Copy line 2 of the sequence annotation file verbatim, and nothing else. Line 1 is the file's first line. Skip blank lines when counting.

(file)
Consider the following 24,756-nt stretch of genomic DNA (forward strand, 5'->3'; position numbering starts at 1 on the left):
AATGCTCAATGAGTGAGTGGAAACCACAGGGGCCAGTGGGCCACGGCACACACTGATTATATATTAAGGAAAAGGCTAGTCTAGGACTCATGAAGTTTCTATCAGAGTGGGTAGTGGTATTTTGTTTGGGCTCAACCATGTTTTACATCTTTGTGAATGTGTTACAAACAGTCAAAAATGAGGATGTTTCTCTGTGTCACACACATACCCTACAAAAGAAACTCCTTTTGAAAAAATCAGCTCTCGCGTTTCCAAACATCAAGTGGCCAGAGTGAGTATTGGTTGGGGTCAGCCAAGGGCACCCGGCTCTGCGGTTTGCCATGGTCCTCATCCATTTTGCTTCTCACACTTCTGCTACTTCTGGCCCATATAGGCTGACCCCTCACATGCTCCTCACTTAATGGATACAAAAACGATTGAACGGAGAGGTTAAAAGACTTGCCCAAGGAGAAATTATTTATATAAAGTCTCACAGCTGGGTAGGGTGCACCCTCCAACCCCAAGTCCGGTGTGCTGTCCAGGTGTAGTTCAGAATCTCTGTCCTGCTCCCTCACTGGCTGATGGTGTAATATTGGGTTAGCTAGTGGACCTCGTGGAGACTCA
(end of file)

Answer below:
AATGCTCAATGAGTGAGTGGAAACCACAGGGGCCAGTGGGCCACGGCACACACTGATTATATATTAAGGAAAAGGCTAGTCTAGGACTCATGAAGTTTCTATCAGAGTGGGTAGTGGTATTTTGTTTGGGCTCAACCATGTTTTACATCTTTGTGAATGTGTTACAAACAGTCAAAAATGAGGATGTTTCTCTGTGTCACACACATACCCTACAAAAGAAACTCCTTTTGAAAAAATCAGCTCTCGCGTTTCCAAACATCAAGTGGCCAGAGTGAGTATTGGTTGGGGTCAGCCAAGGGCACCCGGCTCTGCGGTTTGCCATGGTCCTCATCCATTTTGCTTCTCACACTTCTGCTACTTCTGGCCCATATAGGCTGACCCCTCACATGCTCCTCACTTAATGGATACAAAAACGATTGAACGGAGAGGTTAAAAGACTTGCCCAAGGAGAAATTATTTATATAAAGTCTCACAGCTGGGTAGGGTGCACCCTCCAACCCCAAGTCCGGTGTGCTGTCCAGGTGTAGTTCAGAATCTCTGTCCTGCTCCCTCACTGGCTGATGGTGTAATATTGGGTTAGCTAGTGGACCTCGTGGAGACTCA